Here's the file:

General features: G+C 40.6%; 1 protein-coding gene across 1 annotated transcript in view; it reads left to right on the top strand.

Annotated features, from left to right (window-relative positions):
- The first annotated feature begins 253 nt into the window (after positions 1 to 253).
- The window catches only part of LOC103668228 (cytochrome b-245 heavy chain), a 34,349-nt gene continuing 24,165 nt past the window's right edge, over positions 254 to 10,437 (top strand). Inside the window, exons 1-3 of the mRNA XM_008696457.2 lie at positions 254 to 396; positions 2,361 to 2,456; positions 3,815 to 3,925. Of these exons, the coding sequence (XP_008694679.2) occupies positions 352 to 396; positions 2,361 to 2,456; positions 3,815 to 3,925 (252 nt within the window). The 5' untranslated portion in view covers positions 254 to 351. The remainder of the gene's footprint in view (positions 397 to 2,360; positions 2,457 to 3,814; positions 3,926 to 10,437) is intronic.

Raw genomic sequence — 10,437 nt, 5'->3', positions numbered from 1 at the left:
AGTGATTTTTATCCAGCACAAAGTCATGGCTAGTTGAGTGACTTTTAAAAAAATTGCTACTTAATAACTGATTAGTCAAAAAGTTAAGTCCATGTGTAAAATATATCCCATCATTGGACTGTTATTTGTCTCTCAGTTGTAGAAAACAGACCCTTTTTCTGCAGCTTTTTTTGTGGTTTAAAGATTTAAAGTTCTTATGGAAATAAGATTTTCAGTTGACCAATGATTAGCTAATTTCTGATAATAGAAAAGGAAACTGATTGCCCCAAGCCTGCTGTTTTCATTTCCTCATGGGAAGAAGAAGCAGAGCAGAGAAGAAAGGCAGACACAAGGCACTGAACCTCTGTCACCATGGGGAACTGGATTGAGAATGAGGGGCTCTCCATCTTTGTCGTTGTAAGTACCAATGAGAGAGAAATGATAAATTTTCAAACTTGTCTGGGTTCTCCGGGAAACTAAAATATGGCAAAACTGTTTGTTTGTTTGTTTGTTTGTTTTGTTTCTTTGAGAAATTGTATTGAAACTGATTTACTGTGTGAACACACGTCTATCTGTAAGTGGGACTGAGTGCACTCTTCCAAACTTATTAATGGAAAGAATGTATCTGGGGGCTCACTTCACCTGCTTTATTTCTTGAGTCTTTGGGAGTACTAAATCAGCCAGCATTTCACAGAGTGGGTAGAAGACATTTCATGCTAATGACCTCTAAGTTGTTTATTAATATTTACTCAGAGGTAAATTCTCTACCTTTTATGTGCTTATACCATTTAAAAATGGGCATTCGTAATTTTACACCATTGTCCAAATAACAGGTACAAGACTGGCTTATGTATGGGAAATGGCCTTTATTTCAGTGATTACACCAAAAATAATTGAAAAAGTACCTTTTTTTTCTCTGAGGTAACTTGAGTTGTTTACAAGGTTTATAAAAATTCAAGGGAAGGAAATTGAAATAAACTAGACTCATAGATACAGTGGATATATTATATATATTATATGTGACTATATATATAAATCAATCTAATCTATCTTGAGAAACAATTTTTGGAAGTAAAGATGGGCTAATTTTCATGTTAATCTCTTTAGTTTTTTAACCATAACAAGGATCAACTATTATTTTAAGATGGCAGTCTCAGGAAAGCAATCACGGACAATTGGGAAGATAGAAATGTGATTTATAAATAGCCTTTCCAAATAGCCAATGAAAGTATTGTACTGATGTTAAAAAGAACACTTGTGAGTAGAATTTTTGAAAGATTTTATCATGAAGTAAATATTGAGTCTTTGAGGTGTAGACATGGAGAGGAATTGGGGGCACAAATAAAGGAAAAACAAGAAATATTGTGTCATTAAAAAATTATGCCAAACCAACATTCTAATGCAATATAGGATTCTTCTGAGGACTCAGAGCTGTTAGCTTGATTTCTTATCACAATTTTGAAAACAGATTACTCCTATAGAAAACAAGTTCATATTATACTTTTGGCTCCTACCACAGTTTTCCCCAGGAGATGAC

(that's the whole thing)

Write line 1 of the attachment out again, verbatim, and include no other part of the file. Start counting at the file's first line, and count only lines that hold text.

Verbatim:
General features: G+C 40.6%; 1 protein-coding gene across 1 annotated transcript in view; it reads left to right on the top strand.